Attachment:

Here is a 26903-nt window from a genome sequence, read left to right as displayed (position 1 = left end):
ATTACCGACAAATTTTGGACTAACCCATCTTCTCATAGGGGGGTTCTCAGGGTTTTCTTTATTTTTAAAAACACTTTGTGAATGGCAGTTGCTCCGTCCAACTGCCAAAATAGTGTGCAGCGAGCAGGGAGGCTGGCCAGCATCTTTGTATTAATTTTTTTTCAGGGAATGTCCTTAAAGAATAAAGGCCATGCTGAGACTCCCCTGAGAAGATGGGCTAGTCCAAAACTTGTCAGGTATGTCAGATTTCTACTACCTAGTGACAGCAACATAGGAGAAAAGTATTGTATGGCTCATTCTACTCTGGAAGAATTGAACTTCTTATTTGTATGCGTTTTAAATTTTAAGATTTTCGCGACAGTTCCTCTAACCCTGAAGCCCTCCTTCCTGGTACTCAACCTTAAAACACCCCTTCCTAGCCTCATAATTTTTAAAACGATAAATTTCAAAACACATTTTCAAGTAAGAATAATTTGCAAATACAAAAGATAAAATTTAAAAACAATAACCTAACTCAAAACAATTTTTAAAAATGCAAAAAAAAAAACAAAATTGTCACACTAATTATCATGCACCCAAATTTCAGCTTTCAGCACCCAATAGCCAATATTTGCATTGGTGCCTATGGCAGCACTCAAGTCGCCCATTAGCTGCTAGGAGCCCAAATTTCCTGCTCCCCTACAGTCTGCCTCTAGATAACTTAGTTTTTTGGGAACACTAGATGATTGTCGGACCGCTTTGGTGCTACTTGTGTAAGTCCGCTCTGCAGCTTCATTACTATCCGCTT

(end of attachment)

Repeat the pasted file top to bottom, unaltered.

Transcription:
Here is a 26903-nt window from a genome sequence, read left to right as displayed (position 1 = left end):
ATTACCGACAAATTTTGGACTAACCCATCTTCTCATAGGGGGGTTCTCAGGGTTTTCTTTATTTTTAAAAACACTTTGTGAATGGCAGTTGCTCCGTCCAACTGCCAAAATAGTGTGCAGCGAGCAGGGAGGCTGGCCAGCATCTTTGTATTAATTTTTTTTCAGGGAATGTCCTTAAAGAATAAAGGCCATGCTGAGACTCCCCTGAGAAGATGGGCTAGTCCAAAACTTGTCAGGTATGTCAGATTTCTACTACCTAGTGACAGCAACATAGGAGAAAAGTATTGTATGGCTCATTCTACTCTGGAAGAATTGAACTTCTTATTTGTATGCGTTTTAAATTTTAAGATTTTCGCGACAGTTCCTCTAACCCTGAAGCCCTCCTTCCTGGTACTCAACCTTAAAACACCCCTTCCTAGCCTCATAATTTTTAAAACGATAAATTTCAAAACACATTTTCAAGTAAGAATAATTTGCAAATACAAAAGATAAAATTTAAAAACAATAACCTAACTCAAAACAATTTTTAAAAATGCAAAAAAAAAAACAAAATTGTCACACTAATTATCATGCACCCAAATTTCAGCTTTCAGCACCCAATAGCCAATATTTGCATTGGTGCCTATGGCAGCACTCAAGTCGCCCATTAGCTGCTAGGAGCCCAAATTTCCTGCTCCCCTACAGTCTGCCTCTAGATAACTTAGTTTTTTGGGAACACTAGATGATTGTCGGACCGCTTTGGTGCTACTTGTGTAAGTCCGCTCTGCAGCTTCATTACTATCCGCTT